This article represents the opinion of the editorial board of the Tampa Bay Times.
No one doubts Cameron Herrin should pay for killing Jessica Reisinger-Raubenolt and her 21-month-old daughter, Lillia, after they crashed on Tampa’s Bayshore Boulevard in 2018. But his 24-year prison sentence is excessive, although disproportionate to the six-year-old friend he was running with that day was given for his role in the tragedy. The 2nd District Court of Appeals should bring some fairness to this case or send it back to the trial court for reconsideration.
The accident happened on May 23, 2018. Herrin, then 18, was driving a Ford Mustang while his friend John Barrineau, then 17, was driving a Nissan Altima as they traveled north on Bayshore. Witnesses described a race as the two men moved in and out of traffic lanes past slower cars. The young mother from Ohio was visiting relatives in Tampa and was out for a walk along the iconic boulevard, where a mile-long sidewalk passes by the bay and close to traffic lanes. As she pushed her daughter in a stroller, Reisinger-Raubenolt got out to cross the roadway. The Mustang’s internal computer recorded its speed just before the crash as 102 mph.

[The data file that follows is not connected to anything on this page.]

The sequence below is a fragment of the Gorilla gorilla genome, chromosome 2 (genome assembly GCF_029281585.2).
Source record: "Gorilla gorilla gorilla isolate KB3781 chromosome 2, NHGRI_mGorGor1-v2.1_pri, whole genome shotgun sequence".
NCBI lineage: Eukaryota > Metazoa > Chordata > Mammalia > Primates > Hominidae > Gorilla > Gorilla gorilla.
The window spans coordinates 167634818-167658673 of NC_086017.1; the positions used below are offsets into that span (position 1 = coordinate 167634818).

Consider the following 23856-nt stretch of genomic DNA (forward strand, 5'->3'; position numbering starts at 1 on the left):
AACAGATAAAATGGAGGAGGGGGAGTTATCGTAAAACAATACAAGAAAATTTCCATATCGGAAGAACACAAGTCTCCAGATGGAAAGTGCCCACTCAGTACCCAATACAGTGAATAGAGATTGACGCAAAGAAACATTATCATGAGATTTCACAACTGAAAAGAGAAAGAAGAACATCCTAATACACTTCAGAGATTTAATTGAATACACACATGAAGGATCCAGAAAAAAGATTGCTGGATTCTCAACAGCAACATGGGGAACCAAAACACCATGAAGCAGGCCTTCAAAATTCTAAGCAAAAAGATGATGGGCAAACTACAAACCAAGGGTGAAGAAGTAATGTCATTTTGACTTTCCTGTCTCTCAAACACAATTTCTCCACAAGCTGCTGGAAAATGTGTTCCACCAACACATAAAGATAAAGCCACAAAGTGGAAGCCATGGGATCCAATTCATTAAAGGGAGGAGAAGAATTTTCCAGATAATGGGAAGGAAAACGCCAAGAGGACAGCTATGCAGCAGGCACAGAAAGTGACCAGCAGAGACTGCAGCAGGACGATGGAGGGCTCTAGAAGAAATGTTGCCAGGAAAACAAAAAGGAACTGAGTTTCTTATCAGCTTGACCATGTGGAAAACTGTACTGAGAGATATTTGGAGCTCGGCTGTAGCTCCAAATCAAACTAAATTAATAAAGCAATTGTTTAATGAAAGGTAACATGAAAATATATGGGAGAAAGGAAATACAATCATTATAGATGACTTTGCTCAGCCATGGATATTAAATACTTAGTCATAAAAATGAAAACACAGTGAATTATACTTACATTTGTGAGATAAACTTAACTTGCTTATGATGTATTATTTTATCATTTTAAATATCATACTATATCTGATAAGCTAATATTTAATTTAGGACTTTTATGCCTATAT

There is no quibbling here: Herrin must be held responsible for this terrible loss of life. But the 24-year sentence that Hillsborough County Circuit Judge Christopher Nash imposed last year is irrelevant. Herrin and Barrineau have both been charged with homicide while driving a vehicle. Barrineau then brokered a plea deal that carried a six-year prison sentence. Herrin pleaded guilty, but left his sentence up to a judge. So much for that.
On Wednesday, a three-judge panel of the 2nd District Court of Appeals questioned attorneys for Herrin and the state on whether Nash abused his discretion in enforcing the heavy sentence. While state sentencing guidelines suggested 18 years in prison, judges have wide discretion to consider a range of factors. This is how it should be. Each case is different. But these two defendants were involved in the same drama. As Herrin’s car hit the victims, it took two drivers in two cars that day to race along Bayshore. Their actions in the moments leading up to the catastrophe certainly do not justify a quadruple disparity in sentences.
Prosecutors, the families of the victims and even the general public have rightly said that this case demands accountability. But this standard also applies to the fate of the criminal justice system. It is not enough to dismiss this disparity as a “judgment” as if six, 12 or 18 more years were just petals to be peeled off in the life of a young person. The appeals court should align Herrin’s sentence or order the trial court to reconsider its fairness.
Editorials are the corporate voice of the Tampa Bay Times. Members of the Editorial Board are Editorial Editor Graham Brink, Sherri Day, Sebastian Dortch, John Hill, Jim Verhulst and President Paul Tash. To follow @TBTimes_Opinion on Twitter for more opinionated news.